How to Begin a Star Trek Binge for New Trekkies
On the air for nearly 55 years, Star Trek has thrilled millions of fans worldwide as audiences have embraced one of the few, idealistic utopian visions of the far future driven by Starfleet and the United Federation. As the inaugural season of Star Trek: Picard came to an end, CBS All Access announced it would offer a free trial subscription of the premium streaming service. With households around the world self-isolating in the face of the ongoing coronavirus (COVID-19) pandemic that may have access to the iconic science fiction for the first time, we break down how a Star Trek newbie should approach binging the franchise.Click the button below to start this article in quick view. Start now
The original series, which ran for three seasons from 1966 to 1969 remains the most iconic, as Captain Kirk commands the U.S.S. Enterprise on a five-year exploratory mission to boldly go where no one has gone before. Joined by Mister Spock, Doctor McCoy, Scotty, Uhura, Sulu, and Chekhov, there are many episodes that continue to stand the test of time decades later, including "City on the Edge of Forever," "Arena," "Journey to Babel," and more. Having said that, many episodes do feel like products of their time, with an undercurrent of dated gender politics and contrived storytelling. And there are definitely episodes that could be skipped without great consequence -- including "Spock's Brain" and "Plato's Stepchildren," the latter only notable for television's first interracial kiss -- largely from Season 3 that had seen significant budget cuts and creative shake-ups behind-the-scenes.
However, the legacy of the original series still looms large over the rest of the franchise's mythos, both on television and on the big screen. Most of the original series' main cast would reunite for two seasons of Star Trek: The Animated Series from 1973 to 1974. While certainly an interesting curio, it isn't required watching for newfound Star Trek fans and nor is 1979's Star Trek: The Motion Picture. The inaugural Star Trek feature film tells a slow, philosophical story, incredibly self-serious and deliberate in its pacing. While the franchise's biggest box office success for decades, the subsequent movies and series distanced themselves from it due to its mixed reception.
Instead, fans should follow the original series with 1982's Star Trek II: The Wrath of Khan, which wrapped up a major plot thread from the Season 1 episode "Space Seed." Perhaps the single greatest installment in the franchise's cinematic history, the film saw the Enterprise's old enemy Khan Noonien Singh resurface to seek his vengeance. A success with critics and fans alike, the film served as the first installment of a narrative trilogy that continued with 1984's Star Trek III: The Search for Spock and 1986's Star Trek IV: The Voyage Home, all worth a watch. 1989's Star Trek V: The Final Frontier can be avoided, with the franchise quietly retconning its events -- as seen in Star Trek: Discovery's second season -- although 1991's Star Trek VI: The Undiscovered Country remains a worthwhile watch.
Instead of continuing with the film's cinematic entries, audiences should continue on with Star Trek: The Next Generation. While the first season of the series' seven-season run, from 1987 to 1994, is the shakiest, it does introduce the cast and establish themes that permeate throughout the show. Perhaps watch the two-part series premiere and then skip ahead to the third season premiere when the show finally finds its voice and the overall quality evens out. Similarly, not every film starring The Next Generation cast needs to be watched, with 1998's Star Trek: Insurrection probably better left unwatched on an initial binge.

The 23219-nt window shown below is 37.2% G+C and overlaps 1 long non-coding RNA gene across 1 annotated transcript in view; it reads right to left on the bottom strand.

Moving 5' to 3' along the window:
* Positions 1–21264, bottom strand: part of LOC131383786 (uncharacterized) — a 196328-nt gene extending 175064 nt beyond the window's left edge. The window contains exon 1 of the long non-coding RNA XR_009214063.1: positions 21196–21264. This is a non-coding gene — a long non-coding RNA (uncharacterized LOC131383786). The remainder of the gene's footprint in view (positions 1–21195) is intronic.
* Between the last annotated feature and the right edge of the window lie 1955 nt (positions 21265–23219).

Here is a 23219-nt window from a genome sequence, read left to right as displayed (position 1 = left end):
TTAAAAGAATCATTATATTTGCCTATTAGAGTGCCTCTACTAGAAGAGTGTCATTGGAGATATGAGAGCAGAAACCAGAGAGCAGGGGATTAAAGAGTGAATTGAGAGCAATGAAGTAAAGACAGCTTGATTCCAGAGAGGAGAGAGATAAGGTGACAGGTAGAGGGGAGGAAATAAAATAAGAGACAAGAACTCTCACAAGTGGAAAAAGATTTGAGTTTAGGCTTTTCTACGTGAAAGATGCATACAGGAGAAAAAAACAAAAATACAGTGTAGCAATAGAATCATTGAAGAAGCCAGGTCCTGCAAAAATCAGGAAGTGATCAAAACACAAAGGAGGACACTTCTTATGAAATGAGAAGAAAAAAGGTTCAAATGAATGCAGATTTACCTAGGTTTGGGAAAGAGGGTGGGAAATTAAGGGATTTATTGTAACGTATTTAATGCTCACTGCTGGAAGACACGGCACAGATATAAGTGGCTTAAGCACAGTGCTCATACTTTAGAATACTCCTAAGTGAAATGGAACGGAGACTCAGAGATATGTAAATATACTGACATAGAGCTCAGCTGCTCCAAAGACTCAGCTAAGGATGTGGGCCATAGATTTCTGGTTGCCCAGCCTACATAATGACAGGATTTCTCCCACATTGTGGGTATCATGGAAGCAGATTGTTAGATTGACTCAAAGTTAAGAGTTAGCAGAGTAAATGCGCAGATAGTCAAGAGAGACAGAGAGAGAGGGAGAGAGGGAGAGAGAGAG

Running for seven seasons from 1993 to 1999, Star Trek: Deep Space Nine is perhaps the most underrated Star Trek series -- and its darkest to date with the latter half spent on a galaxy-spanning war. While the change in pacing and tone may throw off audiences coming off the more exploratory drive of preceding series, Deep Space Nine takes full advantage to craft deeper interpersonal stories and interstellar intrigue. The follow-up series Star Trek: Voyager can similarly feel like a jarring shift given its premise of a starship simply trying to return home but definitely improves as the series proceeds over its own seven-season run from 1995 to 2001.
While the final traditionally broadcast television series Star Trek: Enterprise certainly has its moments, it is another series that can perhaps be skipped in an initial rewatch. Similarly, while the 2009 cinematic reboot of the franchise is worth watching -- especially given its impact on Star Trek: Picard -- its two sequels can be ignored, with quality steadily declining while the cinematic trilogy struggled to find its own voice despite its appealing cast. Star Trek has been a franchise that really works better on television than the big screen and the latest generation of programming has proved that.
The first season of Discovery can be skipped -- like many preceding series, the CBS All Access show didn't find its voice and tone until its second season, tying more directly to the original series as it charted its own course forward. And the first season of Picard has been a delight, especially when it leans into the history of the wider mythos, not just The Next Generation but also Voyager, blending the 90s era of Star Trek together effortlessly. With 24 seasons of television across six different series and eight feature films, there is plenty of content for audiences to enjoy for the first time or old fans to lovingly revisit. After all, it's Star Trek that urges its viewers to come together and dream of a more utopian future providing an optimistic future of what humanity could -- and should -- become.